I forgot to mention something else about Martin Buber and the whole I-Thou thing. We go into this process humbly. Neither being is above the other. That was a big deal for Dr. Rogers in counseling and teaching, too. We meet our dog on equal ground – just two living, thinking animals in a common space and time. Cesar Milan and the other “show ’em who’s boss” trainers are spinning at the thought of this. But, give it a go. It might do you and your dog both some good. What’s it like being you? What must it be like for your dog to be him? Open mind. Open heart. I-Thou.
How different is it now to think about training? Could we take a phenomenological approach – we and our dogs meeting on a level playing field – learning together – from each other – interested in each other – equally? As equals. Heresy? Nonsense. It’s thrilling. Fun even.
Hello dog, I’m bipedal and take great pleasure from things I see and here. Dog: quadruped – enjoys smells that to him are like symphonies and Cezanne’s.
Human: speaks but also has facial expressions and other non-verbal communication.
Dog: communicates nonverbally but also vocalizes.
Predator: Dog – check. Human – check.
Emotions, including joy, fear, anger, sadness, and excitement: Human – check. Dog – check.
Wanting and seeking good things / pleasure: Humans and dogs – check and check.
Avoiding pain and other crummy stuff: Yup. Both of us.
It’s a bit ironic that the dog trainer’s hero, Dr. Burrhus Frederick Skinner, frequently disagreed with and publicly debated Carl Rogers. Skinner is the one who showed us how to influence another being’s behavior by providing or withholding reinforcement. Folks back in the day (most especially Rogers) thought the approach was sterile and non-feeling. The irony here is that it’s exactly this approach that fuels communication with our dogs in the real world. It takes little more than a few minutes to realize that what we call training sessions are actually conversations. We are showing our dogs how we’d like to live with them, reinforcing their behavior. But aren’t they too showing us what they want and need? Don’t they reinforce our behavior? Let’s meet, dog and human, and work this out. I-Thou, indeed.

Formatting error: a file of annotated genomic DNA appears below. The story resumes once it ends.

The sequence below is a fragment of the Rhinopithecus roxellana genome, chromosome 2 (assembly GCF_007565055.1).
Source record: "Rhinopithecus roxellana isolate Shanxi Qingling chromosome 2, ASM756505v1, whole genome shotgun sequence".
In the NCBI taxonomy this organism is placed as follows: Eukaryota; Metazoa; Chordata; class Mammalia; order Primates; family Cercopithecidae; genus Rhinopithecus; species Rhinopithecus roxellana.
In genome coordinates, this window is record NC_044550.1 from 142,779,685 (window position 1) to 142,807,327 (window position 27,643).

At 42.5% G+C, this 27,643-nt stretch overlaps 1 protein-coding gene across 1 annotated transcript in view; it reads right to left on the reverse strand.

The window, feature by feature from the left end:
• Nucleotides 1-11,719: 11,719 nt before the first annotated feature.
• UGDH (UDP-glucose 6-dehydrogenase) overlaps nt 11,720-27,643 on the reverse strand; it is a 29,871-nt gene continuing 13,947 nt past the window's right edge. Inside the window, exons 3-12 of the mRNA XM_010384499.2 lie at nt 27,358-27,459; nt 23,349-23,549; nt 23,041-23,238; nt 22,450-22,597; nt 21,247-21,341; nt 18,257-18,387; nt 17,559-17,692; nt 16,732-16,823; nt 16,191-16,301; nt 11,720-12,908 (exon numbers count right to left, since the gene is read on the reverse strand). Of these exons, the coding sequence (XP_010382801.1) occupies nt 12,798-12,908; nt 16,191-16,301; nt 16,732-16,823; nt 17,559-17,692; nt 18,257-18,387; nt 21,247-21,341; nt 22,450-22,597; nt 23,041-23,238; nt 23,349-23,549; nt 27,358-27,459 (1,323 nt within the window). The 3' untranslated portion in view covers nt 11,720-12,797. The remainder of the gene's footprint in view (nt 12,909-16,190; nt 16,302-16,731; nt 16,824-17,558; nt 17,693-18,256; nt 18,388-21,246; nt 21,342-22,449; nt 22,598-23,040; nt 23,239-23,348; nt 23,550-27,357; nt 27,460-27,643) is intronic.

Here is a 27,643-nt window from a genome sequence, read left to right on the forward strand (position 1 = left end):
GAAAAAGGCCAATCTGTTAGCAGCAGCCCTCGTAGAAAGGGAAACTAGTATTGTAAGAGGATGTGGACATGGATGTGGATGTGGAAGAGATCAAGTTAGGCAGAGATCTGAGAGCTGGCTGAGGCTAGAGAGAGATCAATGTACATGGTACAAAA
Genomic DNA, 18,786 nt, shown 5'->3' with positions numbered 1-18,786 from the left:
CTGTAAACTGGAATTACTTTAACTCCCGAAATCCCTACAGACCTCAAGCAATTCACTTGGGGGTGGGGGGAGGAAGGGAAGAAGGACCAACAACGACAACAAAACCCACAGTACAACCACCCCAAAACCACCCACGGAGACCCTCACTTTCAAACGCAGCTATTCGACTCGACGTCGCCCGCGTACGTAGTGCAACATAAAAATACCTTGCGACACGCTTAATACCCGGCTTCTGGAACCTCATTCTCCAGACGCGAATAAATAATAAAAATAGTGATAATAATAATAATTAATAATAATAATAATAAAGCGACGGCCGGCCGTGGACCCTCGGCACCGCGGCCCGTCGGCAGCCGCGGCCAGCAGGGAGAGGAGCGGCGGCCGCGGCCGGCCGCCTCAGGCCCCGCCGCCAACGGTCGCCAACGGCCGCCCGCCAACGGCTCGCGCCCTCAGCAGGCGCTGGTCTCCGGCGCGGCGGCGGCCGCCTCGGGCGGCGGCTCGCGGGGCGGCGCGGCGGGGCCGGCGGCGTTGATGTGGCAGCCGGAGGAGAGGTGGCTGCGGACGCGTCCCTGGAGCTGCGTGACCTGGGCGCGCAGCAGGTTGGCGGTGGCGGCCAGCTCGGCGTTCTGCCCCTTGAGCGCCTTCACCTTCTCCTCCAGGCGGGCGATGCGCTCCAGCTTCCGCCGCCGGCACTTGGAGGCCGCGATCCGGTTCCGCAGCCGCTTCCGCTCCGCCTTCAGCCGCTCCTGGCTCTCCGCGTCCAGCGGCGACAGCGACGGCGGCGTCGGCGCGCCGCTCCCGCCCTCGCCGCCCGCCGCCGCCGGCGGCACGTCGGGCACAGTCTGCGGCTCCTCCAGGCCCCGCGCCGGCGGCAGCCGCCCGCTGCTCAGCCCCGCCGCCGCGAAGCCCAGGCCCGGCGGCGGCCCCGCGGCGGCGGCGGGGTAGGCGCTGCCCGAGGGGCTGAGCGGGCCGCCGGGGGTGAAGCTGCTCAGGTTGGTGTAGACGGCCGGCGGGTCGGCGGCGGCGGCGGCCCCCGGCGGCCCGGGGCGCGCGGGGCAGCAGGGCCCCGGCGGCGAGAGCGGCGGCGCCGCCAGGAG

And what about that question of love I so deftly left behind? Phenomenology. Seeing the world as you see it. Understanding the idea of another being’s self as you understand yourself. Does my dog love (specifically me)? Can we know for sure? I’ll save us both the disappointment of the short answer. My hope is that the longer answer, the real answer, lays out on that level playing field, the place where we teach and learn with our dogs, equally engaged and connected if only in the moment. Love and hope, they are so closely related. Maybe it’s best if we keep both always at hand, inextricably bound to our own sense of self, and our own perception of the world. Let those help us tell the story of our dog, and the love and hope we trust he must also feel.